## Friday, April 10, 2015

### The Steradian

Angles are measured in radians, but solid angles are measured in steradians. Russ Hobbie and I discuss solid angles in Appendix A of the 4th edition of Intermediate Physics for Medicine and Biology.
A plane angle measures the diverging of two lines in two dimensions. Solid angles measure the diverging of a cone of lines in three dimensions. Figure A.3 shows a series of rays diverging from a point and forming a cone. The solid angle Ω is measured by constructing a sphere of radius r centered at the vertex and taking the ratio of the surface area S on the sphere enclosed by the cone to r2:

Ω = S/r2.

…The unit of solid angle is the steradian (sr). A complete sphere subtends a solid angle of 4π steradians, since the surface area of a sphere is 4πr2.
It is useful to have an intuitive idea of how big a steradian is. Viewed from the center of the earth, Asia subtends about one steradian, and Switzerland subtends about one millisteradian. From its center a sphere subtends 4π steradians, so one steradian is 1/4π = 0.08, or 8% of the sphere area. Suppose we use spherical coordinates to determine the area, centered at the north pole (θ = 0), that subtends one steradian. It is the area subtended by the “cap” of the sphere having an angle θ = cos-1(1-1/2π) = cos-1(0.84) = 32.8 degrees, or 0.57 radians.

One square degree is (π/180)2 = 0.000305 sr = 305 μsr. In other words, there are 3283 square degrees per steradian. Put in yet another way, a steradian is one square radian. The moon has a radius of 1737 km, and the distance between the earth and the moon is 384,400 km. The solid angle subtended by the moon in the night sky is therefore π 17372/3844002 = 0.000064 sr, or 64 μsr. Interestingly, the sun, with a radius of 696,000 km and an earth-sun distance of 149,600,000 km, subtends almost the same solid angle, which makes solar eclipses so interesting. Viewed from earth, Mars at its closest approach subtends about 12 nanosteradians.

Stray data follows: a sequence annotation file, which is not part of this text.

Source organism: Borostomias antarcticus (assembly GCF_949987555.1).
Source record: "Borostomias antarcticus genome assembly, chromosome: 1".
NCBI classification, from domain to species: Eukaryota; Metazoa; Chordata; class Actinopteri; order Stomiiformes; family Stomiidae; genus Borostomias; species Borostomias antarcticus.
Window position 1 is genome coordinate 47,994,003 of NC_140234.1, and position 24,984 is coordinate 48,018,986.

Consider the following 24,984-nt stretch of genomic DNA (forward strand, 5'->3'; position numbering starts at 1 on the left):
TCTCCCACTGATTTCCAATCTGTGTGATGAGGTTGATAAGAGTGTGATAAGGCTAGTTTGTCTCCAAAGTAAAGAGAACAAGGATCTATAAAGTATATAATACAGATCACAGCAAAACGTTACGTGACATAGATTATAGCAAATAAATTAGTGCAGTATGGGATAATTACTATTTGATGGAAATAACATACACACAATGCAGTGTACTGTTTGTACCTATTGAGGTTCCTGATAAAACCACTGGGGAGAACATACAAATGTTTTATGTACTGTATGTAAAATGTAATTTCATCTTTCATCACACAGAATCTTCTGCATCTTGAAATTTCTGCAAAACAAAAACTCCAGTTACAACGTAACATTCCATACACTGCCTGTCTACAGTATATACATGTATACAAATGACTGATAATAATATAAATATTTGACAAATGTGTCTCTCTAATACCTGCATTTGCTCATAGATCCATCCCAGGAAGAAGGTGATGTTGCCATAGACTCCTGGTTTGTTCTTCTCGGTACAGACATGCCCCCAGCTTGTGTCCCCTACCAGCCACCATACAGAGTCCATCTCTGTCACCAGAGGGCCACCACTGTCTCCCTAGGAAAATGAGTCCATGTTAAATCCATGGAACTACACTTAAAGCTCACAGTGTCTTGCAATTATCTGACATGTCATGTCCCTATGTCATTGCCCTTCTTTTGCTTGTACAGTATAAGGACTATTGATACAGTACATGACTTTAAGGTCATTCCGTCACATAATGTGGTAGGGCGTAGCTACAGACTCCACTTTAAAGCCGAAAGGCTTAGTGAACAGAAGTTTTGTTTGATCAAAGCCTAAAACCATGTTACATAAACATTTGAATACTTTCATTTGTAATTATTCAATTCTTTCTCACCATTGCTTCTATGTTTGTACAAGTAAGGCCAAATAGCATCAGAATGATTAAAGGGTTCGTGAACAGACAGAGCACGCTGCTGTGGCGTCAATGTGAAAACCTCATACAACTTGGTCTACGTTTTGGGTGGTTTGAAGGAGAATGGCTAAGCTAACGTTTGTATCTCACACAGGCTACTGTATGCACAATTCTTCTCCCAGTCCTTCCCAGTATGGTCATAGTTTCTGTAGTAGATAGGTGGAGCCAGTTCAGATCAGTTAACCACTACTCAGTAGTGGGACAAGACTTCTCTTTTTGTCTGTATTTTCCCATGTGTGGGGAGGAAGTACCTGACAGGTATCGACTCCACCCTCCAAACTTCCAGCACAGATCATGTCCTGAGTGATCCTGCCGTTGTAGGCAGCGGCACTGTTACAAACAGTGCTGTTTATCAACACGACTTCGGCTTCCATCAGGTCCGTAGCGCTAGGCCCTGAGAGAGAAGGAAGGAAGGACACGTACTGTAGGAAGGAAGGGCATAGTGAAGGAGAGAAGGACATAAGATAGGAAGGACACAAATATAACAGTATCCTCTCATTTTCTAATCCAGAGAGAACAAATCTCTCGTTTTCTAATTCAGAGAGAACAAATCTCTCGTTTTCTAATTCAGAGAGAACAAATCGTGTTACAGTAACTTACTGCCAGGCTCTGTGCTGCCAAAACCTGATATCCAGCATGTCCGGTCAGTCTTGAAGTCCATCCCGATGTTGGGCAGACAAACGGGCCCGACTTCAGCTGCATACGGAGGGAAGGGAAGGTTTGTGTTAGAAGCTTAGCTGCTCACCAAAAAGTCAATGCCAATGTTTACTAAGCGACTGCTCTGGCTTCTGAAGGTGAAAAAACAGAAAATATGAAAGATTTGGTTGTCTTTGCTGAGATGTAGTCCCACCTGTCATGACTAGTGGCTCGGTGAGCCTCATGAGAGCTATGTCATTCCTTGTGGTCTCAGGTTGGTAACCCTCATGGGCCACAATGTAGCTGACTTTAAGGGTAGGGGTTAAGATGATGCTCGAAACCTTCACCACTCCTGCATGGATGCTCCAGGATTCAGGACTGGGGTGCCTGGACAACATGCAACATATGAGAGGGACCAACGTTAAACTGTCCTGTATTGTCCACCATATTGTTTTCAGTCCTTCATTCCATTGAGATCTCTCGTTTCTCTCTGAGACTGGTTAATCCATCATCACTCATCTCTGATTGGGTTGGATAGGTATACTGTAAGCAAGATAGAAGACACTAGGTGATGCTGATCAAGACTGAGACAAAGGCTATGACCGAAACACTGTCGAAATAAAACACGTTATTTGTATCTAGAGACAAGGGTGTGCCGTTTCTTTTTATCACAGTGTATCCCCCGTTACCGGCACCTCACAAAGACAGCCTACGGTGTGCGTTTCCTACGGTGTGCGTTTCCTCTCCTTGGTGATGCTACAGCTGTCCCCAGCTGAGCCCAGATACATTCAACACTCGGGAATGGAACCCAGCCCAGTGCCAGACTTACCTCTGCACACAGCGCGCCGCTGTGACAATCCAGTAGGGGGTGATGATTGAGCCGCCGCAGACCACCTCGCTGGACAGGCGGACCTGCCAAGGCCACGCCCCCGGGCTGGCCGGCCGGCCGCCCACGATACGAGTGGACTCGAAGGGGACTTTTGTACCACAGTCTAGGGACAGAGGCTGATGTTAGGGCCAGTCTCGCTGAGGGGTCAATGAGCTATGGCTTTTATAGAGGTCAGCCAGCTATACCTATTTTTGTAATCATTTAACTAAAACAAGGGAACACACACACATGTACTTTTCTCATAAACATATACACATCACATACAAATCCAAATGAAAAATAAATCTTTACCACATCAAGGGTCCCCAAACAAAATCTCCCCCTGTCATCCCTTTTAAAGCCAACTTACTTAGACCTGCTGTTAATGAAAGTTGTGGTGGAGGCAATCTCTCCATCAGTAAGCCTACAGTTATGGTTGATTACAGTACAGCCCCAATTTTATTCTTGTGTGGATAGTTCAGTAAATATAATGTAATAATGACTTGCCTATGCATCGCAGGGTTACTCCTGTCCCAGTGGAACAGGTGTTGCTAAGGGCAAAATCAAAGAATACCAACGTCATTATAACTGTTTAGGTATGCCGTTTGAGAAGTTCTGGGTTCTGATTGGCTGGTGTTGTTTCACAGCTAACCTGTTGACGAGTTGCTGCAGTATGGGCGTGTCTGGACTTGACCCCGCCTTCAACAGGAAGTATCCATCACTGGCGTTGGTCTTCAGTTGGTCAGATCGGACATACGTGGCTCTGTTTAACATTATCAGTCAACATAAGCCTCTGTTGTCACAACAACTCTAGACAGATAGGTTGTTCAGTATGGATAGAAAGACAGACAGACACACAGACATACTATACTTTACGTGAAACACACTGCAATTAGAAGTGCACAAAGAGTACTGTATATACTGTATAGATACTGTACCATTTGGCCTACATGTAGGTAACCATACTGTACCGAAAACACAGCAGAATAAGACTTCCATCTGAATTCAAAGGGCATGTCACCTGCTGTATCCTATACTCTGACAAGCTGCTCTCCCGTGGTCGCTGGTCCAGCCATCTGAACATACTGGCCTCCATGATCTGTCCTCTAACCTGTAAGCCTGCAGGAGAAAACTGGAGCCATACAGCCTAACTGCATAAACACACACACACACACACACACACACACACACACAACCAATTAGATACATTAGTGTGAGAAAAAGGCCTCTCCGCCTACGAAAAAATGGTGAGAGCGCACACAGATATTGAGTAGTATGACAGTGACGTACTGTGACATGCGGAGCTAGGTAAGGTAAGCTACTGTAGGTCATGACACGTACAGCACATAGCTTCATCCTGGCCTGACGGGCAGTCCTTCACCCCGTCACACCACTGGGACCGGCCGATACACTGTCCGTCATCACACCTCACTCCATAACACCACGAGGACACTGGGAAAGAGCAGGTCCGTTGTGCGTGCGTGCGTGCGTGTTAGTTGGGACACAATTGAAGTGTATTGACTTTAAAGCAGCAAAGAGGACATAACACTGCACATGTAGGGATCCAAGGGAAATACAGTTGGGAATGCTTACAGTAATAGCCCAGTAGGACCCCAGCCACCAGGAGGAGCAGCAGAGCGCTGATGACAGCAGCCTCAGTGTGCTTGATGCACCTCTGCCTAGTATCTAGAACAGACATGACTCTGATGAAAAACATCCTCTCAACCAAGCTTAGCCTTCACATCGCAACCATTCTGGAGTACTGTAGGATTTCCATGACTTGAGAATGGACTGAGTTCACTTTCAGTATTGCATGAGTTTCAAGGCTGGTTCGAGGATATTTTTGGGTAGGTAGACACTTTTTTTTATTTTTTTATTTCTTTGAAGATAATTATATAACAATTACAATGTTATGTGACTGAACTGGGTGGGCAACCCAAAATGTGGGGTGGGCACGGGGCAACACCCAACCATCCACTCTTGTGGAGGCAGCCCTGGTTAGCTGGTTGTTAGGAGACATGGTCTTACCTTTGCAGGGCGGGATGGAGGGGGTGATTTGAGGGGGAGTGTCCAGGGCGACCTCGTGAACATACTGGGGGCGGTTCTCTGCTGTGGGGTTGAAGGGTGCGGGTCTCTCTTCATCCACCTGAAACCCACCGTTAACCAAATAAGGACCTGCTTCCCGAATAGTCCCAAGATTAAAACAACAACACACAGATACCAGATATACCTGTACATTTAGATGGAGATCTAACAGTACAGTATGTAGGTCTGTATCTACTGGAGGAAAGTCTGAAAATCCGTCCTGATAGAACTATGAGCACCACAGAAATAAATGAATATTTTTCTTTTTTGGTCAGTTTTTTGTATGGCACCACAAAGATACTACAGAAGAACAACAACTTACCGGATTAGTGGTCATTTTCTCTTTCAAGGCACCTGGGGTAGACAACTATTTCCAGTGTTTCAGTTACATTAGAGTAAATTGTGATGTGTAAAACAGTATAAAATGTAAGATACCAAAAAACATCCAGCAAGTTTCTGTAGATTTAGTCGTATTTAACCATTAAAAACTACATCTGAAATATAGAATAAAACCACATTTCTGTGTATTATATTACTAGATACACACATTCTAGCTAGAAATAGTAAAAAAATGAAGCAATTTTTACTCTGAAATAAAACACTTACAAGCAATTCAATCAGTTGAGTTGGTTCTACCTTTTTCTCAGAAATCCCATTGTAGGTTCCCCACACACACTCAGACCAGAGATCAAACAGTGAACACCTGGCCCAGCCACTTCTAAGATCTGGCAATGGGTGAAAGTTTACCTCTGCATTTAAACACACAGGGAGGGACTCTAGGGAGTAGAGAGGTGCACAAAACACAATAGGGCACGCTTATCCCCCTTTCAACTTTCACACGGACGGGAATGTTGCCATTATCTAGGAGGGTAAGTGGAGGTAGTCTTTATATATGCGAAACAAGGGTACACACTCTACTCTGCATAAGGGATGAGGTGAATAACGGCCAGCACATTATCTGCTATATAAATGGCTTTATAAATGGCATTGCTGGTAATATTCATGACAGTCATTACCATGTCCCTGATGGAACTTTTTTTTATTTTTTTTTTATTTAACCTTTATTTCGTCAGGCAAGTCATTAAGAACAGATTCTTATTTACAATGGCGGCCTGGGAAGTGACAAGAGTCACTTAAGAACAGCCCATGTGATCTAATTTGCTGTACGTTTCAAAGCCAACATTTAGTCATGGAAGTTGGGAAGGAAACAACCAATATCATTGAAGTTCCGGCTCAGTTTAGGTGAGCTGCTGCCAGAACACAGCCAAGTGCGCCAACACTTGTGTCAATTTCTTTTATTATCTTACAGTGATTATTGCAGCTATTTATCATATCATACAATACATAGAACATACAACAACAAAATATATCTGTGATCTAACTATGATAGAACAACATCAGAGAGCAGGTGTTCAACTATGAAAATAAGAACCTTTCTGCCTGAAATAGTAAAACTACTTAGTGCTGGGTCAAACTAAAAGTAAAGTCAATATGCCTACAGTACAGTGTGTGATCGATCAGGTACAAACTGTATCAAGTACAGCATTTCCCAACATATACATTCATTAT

At the Battle of Bunker Hill, the order went out to “don't fire until you see the whites of their eyes.” This may be a figure of speech, but let’s take it literally. You can see the whites of a person’s eyes at a distance of about 10 meters (I would definitely be shooting before the enemy got that close). The area of the “whites of the eye” is difficult to estimate accurately, but let’s approximate it as one square centimeter. What solid angle is subtended by the whites of the eye at a distance of ten meters? It would be about (0.01 m)2/(10 m)2, or one microsteradian. This is not bad for an estimate of our visual acuity. We may sometimes do a little better than this, but probably not during battle.